My path to green syndicalism was anything but a straight line. I was initially ignorant of anarchism and libertarian socialism, because what gets labeled "libertarian" in the United States of America is actually anything but anarchist or libertarian, but instead is the most extreme and dogmatic brand of capitalism.

Let's be absolutely clear here. Capitalism cannot survive without the state. It takes a massive, centralized, armed-to-the-teeth, authoritarian government to enforce business contracts, "private property" rights, virtual "intellectual property" rights (the idea that ideas can be owned and controlled), rent, usury, and the notion that corporations are individual people. Nobody in their right mind would voluntarily consent to a system of institutionalized inequality which results in starvation, homelessness, disease, squalor, wage slavery, sexism, racism, and ecological degradation if they had the freedom (yes, you heard me correctly, I said "FREEDOM!" that ever ubiquitous buzzword that capitalist ideologues cast so effortlessly about in defense of their way of life which is anything but free to those forced into subservience under its dictates) to choose.

What initially blocked my path to real libertarianism, meaning libertarian socialism was the twisted demented pretzel logic of the so called "libertarian" capitalists in their polysyllabic but ultimately empty peonage to their Laissez-faire capitalist religion.

One individual in particular, Bryan Caplan--who lived in the dorm room next to mine at the (state-funded) University of California at Berkeley--even tried to "convert" me to his faith by handing me a reading list if his holy prophets: Ludwig Von Mises, Murray Rothbard, Henry Hazlitt, F. A. Hayak, Robert Nozick, and--of course--Ayn Rand.

Naturally, I didn't bite. I had a good deal of exposure to the demented nonsense of Rand already, and any philosophy or economic theory that supported this crazy dingbat's contention that there's any "virtue" in selfishness or that big corporate business is "a persecuted minority" couldn't have anything useful to say to me.

Thanks to a combination of my intelligence, inquisitiveness, stubbornness, and some plain good luck, I found thinkers and philosophers who offered clues to real libertarian ideas. These included Noam Chomsky, Murray Bookchin, Vandana Shiva, Rudolf Rocker, Christipher Alexander, bell hooks, Martin Luther King Jr., Malcolm X, Neil Peart (yes, that's correct, the drummer and lyricist of Rush), Chuck D (of Public Enemy), Graham Purchase, John Bellamy Foster, Carl Sagan, William Least Heat Moon, Bakunin, Marx, Engels, and Kropotkin (among others). Then, I met Judi Bari.

Judi Bari clarified matters for me greatly and showed me how one could be a radical environmentalist and an advocate for class struggle at the same time. Plus, she kept mentioning this group called, "the IWW."

I had no idea who the IWW was or what it stood for. For all I knew they were the International Socialist Organization (whom I was well acquainted with, but not at all interested in joining). Then, one day when seeking out a workers' collective to try and join as an alternative to the horribly depressing and soul killing capitalist retail job I had managed to get after graduating from that fabled weapons laboratory we call a "public university", a spokesperson from a network of such shops clued me in to what the IWW was and is.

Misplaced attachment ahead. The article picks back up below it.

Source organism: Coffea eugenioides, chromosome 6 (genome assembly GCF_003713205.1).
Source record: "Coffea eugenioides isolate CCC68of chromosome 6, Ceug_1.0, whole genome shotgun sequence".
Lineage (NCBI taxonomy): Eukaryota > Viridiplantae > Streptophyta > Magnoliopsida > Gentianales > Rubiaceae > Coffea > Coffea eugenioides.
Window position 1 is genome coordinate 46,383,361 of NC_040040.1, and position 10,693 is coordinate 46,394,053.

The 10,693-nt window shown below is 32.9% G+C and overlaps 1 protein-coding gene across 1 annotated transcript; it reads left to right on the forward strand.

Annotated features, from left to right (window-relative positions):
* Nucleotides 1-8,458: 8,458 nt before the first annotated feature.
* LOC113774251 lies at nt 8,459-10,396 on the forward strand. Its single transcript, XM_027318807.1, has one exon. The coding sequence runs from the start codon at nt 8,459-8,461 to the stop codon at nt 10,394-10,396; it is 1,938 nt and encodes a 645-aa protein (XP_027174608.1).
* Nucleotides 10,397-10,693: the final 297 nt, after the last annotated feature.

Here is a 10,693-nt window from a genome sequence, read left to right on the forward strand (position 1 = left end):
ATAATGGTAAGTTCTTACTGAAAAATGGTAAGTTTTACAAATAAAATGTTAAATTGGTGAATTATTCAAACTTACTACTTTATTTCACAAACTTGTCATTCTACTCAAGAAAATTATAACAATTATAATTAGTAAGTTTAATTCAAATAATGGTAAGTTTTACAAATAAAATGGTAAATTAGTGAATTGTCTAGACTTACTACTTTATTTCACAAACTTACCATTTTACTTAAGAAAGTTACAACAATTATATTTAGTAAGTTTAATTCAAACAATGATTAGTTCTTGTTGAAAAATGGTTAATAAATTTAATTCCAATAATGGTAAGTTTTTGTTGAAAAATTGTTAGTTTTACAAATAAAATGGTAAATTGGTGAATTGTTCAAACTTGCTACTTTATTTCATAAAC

I had heard Noam Chomsky (who would later join the IWW himself) describe himself as an "anarcho syndicalist" and a "libertarian socialist", but never fully understood what those terms meant or what an economy and political system organized around those ideas would look like. The IWW revealed to me how that would work in practice.

And, thanks to the influence of Judi Bari and Earth First!, the IWW was (and is) in many ways the first organization to promote green syndicalist ideas in practice (though the IWW is not limited to those concepts).

Over the following years, I came to realize how easy it was to prove just how flawed the thinking of so-called "libertarian" capitalists actually are, and really all I need to have done was read the following passage from the Preamble to the IWW Constitution:

The working class and the employing class have nothing in common. There can be no peace so long as hunger and want are found among millions of the working people and the few, who make up the employing class, have all the good things of life.

As time passed and I gained life-experience I saw that capitalism and freedom are actually incompatible. Just to be sure, I read anarchist and socialist literature voraciously and the knowledge that I gained from doing so validated my experiences. My deepening understanding of the interconnectedness of the environment further showed me the flawed pseudoscience that the Ludwig Von Mises "Austrian" school of economics actually is, and I came to realize that ever more fully as I wrote my own book about the green syndicalist organizing efforts of Judi Bari.

As for Caplan, I assumed he'd passed into obscurity (after all, disciples of Ayn Rand are a dime a dozen. The capitalist class spares few expenses in funding ministries of propaganda to promote itself, and said ideologues serve that function all too effectively, but there's nothing particularly noteworthy about most of them). In this particular case, I was mistaken.